Availability

You can gain insight as much by what does not happen as what does. Anyone that tells me their availability is as good as AWS (or Azure) for that matter gets my respect. And my skepticism. I immediately wonder if they are trying to fool me, themselves or both.

In late 2016 do we not have better things to do with our time than hug iron and troubleshoot blinky lights? Do you really think you can build resiliency to remotely equal the capabilities of multiple geographically disparate AWS Regions available at the push of a button?

DDoS mitigation anyone? Short of being an infrastructure provider why would you want to hassle with having to manage fighting this beast?  Amazon has your back.  Relax. Sort of. Obviously any applications or infrastructure you manage must be architected in such a way as to be resilient against DDoS attacks.  DDoS Best Practices Guide here.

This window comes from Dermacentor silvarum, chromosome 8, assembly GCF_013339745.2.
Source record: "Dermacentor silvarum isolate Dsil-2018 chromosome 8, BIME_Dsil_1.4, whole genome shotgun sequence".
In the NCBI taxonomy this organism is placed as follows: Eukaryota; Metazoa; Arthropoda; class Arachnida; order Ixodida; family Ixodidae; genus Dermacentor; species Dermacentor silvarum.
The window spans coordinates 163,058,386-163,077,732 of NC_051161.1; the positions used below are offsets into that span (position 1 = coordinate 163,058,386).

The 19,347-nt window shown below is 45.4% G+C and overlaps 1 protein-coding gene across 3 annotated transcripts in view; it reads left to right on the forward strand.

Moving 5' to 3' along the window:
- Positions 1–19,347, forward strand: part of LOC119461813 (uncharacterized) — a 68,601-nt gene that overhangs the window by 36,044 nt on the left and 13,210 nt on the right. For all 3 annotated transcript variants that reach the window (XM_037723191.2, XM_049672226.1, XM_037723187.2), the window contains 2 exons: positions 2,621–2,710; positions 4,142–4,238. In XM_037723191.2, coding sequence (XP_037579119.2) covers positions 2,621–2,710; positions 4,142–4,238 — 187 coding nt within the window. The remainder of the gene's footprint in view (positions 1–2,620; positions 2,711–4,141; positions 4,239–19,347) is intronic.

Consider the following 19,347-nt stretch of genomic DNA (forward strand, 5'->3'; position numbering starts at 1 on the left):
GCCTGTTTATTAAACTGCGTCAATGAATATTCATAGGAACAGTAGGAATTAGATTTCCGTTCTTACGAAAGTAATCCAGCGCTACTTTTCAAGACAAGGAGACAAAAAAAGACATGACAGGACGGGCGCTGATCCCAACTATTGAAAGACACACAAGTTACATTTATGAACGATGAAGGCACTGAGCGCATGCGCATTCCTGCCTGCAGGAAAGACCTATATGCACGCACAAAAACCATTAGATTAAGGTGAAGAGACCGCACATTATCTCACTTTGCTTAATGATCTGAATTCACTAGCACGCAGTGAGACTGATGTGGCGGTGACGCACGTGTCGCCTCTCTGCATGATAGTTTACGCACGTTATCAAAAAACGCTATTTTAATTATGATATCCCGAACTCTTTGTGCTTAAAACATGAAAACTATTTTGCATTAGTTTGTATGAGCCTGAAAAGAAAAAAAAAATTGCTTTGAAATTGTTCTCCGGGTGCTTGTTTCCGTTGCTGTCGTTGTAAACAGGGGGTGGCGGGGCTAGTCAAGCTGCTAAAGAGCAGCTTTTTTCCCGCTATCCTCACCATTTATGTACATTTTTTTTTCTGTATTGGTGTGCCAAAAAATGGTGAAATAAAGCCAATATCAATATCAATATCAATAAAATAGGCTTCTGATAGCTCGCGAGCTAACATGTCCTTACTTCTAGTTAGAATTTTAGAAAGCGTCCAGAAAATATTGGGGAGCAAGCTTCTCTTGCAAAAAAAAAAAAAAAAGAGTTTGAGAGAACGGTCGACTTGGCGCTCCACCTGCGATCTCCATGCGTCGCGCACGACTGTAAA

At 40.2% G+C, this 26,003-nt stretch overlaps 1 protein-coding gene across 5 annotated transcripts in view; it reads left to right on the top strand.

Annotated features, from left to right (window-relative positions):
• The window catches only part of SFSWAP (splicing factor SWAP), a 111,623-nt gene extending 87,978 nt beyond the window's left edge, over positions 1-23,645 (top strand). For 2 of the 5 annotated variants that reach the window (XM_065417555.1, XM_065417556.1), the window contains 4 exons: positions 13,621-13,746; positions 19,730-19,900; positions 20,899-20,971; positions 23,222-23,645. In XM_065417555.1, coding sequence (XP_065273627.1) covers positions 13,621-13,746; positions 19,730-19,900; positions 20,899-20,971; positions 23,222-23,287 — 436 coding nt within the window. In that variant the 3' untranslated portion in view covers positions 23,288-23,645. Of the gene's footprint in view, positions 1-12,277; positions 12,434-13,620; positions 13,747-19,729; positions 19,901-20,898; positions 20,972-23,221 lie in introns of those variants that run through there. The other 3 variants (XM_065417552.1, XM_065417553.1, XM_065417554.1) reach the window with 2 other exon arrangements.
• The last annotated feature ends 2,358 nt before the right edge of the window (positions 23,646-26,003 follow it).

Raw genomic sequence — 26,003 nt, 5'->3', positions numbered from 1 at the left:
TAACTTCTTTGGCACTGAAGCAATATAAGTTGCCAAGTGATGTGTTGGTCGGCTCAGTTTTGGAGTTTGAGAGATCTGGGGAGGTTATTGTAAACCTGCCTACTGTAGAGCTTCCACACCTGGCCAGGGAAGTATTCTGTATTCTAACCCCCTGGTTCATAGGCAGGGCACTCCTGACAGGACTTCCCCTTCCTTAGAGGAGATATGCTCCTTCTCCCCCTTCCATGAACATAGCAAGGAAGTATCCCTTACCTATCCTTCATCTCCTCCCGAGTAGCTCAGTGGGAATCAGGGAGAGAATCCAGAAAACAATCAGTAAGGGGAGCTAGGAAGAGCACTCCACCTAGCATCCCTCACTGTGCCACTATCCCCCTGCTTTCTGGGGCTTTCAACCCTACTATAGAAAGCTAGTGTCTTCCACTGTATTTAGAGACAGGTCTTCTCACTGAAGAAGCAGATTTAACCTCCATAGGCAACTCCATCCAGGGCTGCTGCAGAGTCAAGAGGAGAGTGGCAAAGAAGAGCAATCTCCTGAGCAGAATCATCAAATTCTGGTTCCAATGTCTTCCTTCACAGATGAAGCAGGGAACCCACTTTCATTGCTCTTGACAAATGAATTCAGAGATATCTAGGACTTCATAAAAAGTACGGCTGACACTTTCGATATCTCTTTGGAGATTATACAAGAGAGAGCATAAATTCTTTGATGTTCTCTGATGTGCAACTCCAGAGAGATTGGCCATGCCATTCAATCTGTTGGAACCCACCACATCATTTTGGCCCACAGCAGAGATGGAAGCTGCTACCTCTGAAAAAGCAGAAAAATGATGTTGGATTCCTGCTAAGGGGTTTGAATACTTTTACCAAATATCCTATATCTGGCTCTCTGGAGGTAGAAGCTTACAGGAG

Tools and Extensive Partner Network

It just makes sense that the longest tenured cloud company would have the most robust partner solutions and tools. AWS CloudTrail, Trusted Advisor, IAM, Inspector, WAF, HSM, KMS, Directory Service, etc.  More here.

Layer on partners that have offered cloud security solutions for many years. Companies like; Alertlogic, Sumologic, OneLogin, Ping, CloudPassage, Cavirin, Evident.io and more.

The End

A key takeaway is that it took AWS years to get to this position. In 2011 AWS compliance efforts were nascent in comparison. Most of the tools and partners mentioned above either did not exist or if they did functionality was “limited”. (read sucked)

The significance of AWS’ strong leadership position in security cannot be understated. A public cloud provider is now the security reference from which all others can aspire. We have come a long way baby.

Beginning of the EndPoint – Challengers

hand-pointing-out-1465802608efl

I’ve been a Cloud CISO for a little more than 5 years now. One consequence is that enterprise endpoint security products and I have rarely passed paths. Agile orgs running Linux / OSX with users perpetually outside the perimeter is not easily solved for with legacy endpoint products.

But I was curious what has changed…